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Giants rookies glad to not get the call

On NFL draft day, an athlete’s biggest dream is to hear his phone ring. But on NFL cut day, aphone call from his team is the last thing he wants to hear.

On NFL draft day, an athlete’s biggest dream is to hear his phone ring. But on NFL cut day, a phone call from his team is the last thing he wants to hear.

Luckily for a select few of Big Blue’s rookies and young vets, their phones stayed quiet well past last Saturday’s 6 p.m. cut-down deadline and are now a part of the 53-man roster. Now, instead of worrying about where they’ll work next, they can start focusing on their opening day opponent — the Redskins.

“When we came in [Monday] we got right to work and got right to Washington,” said undrafted rookie fullback Henry Hynoski, who survived cut day. “It is intense around here and everybody is down to business. We are getting ready to go out and have a great game this week.”

The Giants have 10 rookies on their roster, including seven of their draft choices. Due to the injury bug hitting them early, especially on defense, head coach Tom Coughlin said he’ll have to depend on many green athletes. Many of his newbies will be forced into action — and they better be ready for the workload.

“It better be a good thing, it has to be a good thing,” he said of the forced youth movement. “They bring vitality, they bring energy and I just hope we can get it down, chain it down and get it in the right direction.”

Rookie linebacker Mark Herzlich, who also made the cut, said he thinks the younger players can hold up their end. Herzlich, whose defeat of cancer has been much publicized, is one of four rookie linebackers who will fill many voids.

The versatile Herzlich can play all three linebacker spots and has also shown his special teams prowess. Coughlin said it’s guys like Herzlich who can help the Giants fight through the injury-depleted roster.

While Herzlich said simply making the roster was never the goal. Now he wants to contribute to the team in the regular season and is well aware of what lies ahead.

“Everything picks up from here on out. The speed picks up a little bit and even [Monday] there was a little bit of [larger] sense of urgency in terms of getting things done right, getting things done fast,” Herzlich said. “I think that just carries over [from training camp] and we had that great intensity during camp. I think that helped build up to this week … this week it’s all about business.”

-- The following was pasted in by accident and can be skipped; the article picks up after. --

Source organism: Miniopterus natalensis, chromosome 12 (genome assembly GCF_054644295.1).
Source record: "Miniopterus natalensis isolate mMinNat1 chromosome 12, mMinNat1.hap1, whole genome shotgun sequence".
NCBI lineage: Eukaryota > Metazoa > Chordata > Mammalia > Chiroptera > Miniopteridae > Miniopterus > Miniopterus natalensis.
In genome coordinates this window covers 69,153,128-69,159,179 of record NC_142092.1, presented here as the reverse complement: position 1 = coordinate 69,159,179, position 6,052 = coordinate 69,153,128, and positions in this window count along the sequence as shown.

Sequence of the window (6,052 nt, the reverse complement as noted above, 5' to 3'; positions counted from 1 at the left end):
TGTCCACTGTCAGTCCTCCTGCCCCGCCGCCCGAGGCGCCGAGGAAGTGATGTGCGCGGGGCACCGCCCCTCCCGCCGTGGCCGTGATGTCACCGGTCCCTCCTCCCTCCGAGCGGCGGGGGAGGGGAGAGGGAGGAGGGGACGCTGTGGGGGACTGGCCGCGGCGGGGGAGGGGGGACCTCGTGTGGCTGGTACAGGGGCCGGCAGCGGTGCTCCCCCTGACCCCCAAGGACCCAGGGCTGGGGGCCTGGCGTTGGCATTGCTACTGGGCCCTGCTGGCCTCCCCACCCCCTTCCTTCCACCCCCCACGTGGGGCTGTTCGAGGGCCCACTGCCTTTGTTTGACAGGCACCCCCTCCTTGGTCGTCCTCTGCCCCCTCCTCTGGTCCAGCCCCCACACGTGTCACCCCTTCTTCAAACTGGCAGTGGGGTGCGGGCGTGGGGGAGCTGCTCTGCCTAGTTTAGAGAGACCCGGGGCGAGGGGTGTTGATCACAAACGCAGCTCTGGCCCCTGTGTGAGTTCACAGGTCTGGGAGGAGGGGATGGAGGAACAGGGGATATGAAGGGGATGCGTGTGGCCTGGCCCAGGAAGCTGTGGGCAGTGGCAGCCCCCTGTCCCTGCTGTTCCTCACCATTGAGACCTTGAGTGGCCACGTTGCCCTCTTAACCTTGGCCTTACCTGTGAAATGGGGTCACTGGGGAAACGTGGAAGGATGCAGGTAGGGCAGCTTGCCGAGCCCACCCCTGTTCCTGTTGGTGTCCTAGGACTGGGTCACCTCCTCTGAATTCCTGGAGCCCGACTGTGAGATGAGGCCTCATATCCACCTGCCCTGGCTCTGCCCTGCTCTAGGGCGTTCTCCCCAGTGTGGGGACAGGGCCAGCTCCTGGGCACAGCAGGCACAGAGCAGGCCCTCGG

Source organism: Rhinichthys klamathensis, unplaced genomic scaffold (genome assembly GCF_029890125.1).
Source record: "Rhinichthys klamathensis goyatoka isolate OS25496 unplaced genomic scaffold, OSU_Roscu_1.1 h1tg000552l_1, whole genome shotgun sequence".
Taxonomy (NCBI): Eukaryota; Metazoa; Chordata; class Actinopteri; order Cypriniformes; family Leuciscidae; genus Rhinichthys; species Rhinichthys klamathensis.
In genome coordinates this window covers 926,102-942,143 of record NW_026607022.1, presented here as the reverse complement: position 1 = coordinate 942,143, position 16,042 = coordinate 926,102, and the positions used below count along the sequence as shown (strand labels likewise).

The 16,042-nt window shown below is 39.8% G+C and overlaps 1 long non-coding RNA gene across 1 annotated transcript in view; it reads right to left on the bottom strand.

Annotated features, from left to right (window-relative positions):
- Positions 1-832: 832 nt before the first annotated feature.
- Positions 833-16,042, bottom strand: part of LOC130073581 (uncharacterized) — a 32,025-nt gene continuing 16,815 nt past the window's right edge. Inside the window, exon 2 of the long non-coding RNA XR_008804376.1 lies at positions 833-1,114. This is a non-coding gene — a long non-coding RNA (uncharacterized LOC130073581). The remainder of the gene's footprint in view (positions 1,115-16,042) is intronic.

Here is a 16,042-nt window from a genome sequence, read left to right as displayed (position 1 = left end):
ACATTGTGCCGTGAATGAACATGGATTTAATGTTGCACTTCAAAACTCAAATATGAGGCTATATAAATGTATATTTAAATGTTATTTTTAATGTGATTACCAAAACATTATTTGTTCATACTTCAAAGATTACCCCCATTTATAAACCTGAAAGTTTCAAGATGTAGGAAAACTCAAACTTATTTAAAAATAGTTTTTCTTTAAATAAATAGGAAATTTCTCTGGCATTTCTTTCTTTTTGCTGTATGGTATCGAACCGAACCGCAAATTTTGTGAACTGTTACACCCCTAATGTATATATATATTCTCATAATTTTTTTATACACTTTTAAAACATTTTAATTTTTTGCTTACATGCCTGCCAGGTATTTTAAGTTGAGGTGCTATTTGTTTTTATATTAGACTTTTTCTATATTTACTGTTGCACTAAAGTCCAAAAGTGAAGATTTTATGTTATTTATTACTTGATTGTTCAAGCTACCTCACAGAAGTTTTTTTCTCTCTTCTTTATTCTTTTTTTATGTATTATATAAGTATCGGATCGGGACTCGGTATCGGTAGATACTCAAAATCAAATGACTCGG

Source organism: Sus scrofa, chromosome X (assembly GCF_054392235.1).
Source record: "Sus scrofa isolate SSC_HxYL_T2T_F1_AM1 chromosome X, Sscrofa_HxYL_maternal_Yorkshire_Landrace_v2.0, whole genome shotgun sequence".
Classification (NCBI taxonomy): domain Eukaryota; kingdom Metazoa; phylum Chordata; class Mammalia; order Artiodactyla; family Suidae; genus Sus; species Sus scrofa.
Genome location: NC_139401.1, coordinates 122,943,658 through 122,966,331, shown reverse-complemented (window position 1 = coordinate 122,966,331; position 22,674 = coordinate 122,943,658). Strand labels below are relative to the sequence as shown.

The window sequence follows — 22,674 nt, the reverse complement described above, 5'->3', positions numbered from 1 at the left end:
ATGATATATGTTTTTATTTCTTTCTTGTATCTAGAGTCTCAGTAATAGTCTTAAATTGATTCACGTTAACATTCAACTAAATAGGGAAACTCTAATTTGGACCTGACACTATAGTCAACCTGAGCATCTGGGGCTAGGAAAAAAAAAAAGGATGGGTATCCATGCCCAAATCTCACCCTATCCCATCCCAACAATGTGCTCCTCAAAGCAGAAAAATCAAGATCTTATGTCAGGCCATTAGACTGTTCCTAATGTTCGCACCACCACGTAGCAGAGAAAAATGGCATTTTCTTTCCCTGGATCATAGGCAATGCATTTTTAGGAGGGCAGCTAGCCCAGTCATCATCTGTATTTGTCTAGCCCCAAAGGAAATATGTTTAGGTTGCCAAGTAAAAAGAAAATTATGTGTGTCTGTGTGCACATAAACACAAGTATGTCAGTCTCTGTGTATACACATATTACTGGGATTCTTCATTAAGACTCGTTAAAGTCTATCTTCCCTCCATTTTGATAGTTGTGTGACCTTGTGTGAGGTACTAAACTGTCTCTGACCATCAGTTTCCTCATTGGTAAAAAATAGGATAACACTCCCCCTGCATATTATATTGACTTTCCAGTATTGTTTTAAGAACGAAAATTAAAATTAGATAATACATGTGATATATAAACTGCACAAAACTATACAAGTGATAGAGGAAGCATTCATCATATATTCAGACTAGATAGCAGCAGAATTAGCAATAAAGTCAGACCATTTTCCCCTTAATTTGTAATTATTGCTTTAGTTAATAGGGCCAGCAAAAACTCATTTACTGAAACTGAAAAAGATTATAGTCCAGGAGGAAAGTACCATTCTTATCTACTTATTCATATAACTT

Herzlich may not see much action at linebacker, but his special teams effort will most definitely be on display. The former Boston College standout wasn’t a regular on the return units, but said he’s enjoying this newfound role in the pros.

Fellow rookie linebacker Spencer Paysinger agrees that special teams will play a huge role this season and is proud that he’s part of a unit in which so many rookies and young veterans play a prominent role. The former Oregon Duck got some noticeable looks at weakside linebacker when starter Michael Boley was nursing a sore back. Paysinger played well in the veteran’s absence but knows his money will be earned tracking down shifty return men.

Paysinger said each of his fellow rookie linebackers have a niche to hone this season.

“We have four rookie linebackers and I don’t think there is any other team in the country that kept four rookie linebackers,” said Paysinger. “All of us individually have something we can bring to special teams. Mark [Herzlich] is a bigger guy who can run down the field. Jacquian [Williams] can cover people and Greg [Jones] is really good inside the box and I can do a couple things, so we all bring something to the table.”